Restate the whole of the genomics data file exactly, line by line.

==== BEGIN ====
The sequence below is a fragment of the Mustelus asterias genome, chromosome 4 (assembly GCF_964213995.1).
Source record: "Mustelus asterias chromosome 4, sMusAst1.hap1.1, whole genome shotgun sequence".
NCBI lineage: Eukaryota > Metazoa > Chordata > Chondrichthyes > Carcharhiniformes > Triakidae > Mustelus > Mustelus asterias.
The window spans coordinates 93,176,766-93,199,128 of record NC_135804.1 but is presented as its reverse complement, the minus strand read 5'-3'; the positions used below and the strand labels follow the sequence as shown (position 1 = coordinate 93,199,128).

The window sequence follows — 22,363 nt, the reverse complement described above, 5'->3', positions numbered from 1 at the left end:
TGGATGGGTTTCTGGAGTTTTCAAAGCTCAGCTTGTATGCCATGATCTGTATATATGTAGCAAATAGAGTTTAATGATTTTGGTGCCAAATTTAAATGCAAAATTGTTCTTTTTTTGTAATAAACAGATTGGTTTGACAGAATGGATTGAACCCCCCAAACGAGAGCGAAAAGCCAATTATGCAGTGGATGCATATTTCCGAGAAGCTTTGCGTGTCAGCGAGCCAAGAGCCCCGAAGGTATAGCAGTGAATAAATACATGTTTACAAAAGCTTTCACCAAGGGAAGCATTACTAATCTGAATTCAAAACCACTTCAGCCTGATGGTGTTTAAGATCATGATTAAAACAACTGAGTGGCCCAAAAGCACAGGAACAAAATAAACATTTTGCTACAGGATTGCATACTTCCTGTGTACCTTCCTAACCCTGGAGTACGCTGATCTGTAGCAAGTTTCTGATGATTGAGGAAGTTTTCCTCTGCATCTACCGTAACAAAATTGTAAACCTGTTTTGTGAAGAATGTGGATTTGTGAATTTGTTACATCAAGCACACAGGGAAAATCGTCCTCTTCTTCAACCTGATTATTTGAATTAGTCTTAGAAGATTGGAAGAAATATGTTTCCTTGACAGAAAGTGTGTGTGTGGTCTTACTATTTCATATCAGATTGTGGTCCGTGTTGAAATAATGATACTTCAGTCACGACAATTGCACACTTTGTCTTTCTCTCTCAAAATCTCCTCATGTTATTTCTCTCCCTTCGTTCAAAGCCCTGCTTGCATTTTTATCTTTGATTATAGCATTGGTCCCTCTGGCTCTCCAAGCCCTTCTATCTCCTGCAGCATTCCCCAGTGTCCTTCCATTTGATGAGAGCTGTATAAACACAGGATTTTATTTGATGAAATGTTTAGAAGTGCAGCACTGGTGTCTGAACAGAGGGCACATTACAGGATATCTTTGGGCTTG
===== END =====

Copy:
The sequence below is a fragment of the Mustelus asterias genome, chromosome 4 (assembly GCF_964213995.1).
Source record: "Mustelus asterias chromosome 4, sMusAst1.hap1.1, whole genome shotgun sequence".
NCBI lineage: Eukaryota > Metazoa > Chordata > Chondrichthyes > Carcharhiniformes > Triakidae > Mustelus > Mustelus asterias.
The window spans coordinates 93,176,766-93,199,128 of record NC_135804.1 but is presented as its reverse complement, the minus strand read 5'-3'; the positions used below and the strand labels follow the sequence as shown (position 1 = coordinate 93,199,128).

The window sequence follows — 22,363 nt, the reverse complement described above, 5'->3', positions numbered from 1 at the left end:
TGGATGGGTTTCTGGAGTTTTCAAAGCTCAGCTTGTATGCCATGATCTGTATATATGTAGCAAATAGAGTTTAATGATTTTGGTGCCAAATTTAAATGCAAAATTGTTCTTTTTTTGTAATAAACAGATTGGTTTGACAGAATGGATTGAACCCCCCAAACGAGAGCGAAAAGCCAATTATGCAGTGGATGCATATTTCCGAGAAGCTTTGCGTGTCAGCGAGCCAAGAGCCCCGAAGGTATAGCAGTGAATAAATACATGTTTACAAAAGCTTTCACCAAGGGAAGCATTACTAATCTGAATTCAAAACCACTTCAGCCTGATGGTGTTTAAGATCATGATTAAAACAACTGAGTGGCCCAAAAGCACAGGAACAAAATAAACATTTTGCTACAGGATTGCATACTTCCTGTGTACCTTCCTAACCCTGGAGTACGCTGATCTGTAGCAAGTTTCTGATGATTGAGGAAGTTTTCCTCTGCATCTACCGTAACAAAATTGTAAACCTGTTTTGTGAAGAATGTGGATTTGTGAATTTGTTACATCAAGCACACAGGGAAAATCGTCCTCTTCTTCAACCTGATTATTTGAATTAGTCTTAGAAGATTGGAAGAAATATGTTTCCTTGACAGAAAGTGTGTGTGTGGTCTTACTATTTCATATCAGATTGTGGTCCGTGTTGAAATAATGATACTTCAGTCACGACAATTGCACACTTTGTCTTTCTCTCTCAAAATCTCCTCATGTTATTTCTCTCCCTTCGTTCAAAGCCCTGCTTGCATTTTTATCTTTGATTATAGCATTGGTCCCTCTGGCTCTCCAAGCCCTTCTATCTCCTGCAGCATTCCCCAGTGTCCTTCCATTTGATGAGAGCTGTATAAACACAGGATTTTATTTGATGAAATGTTTAGAAGTGCAGCACTGGTGTCTGAACAGAGGGCACATTACAGGATATCTTTGGGCTTG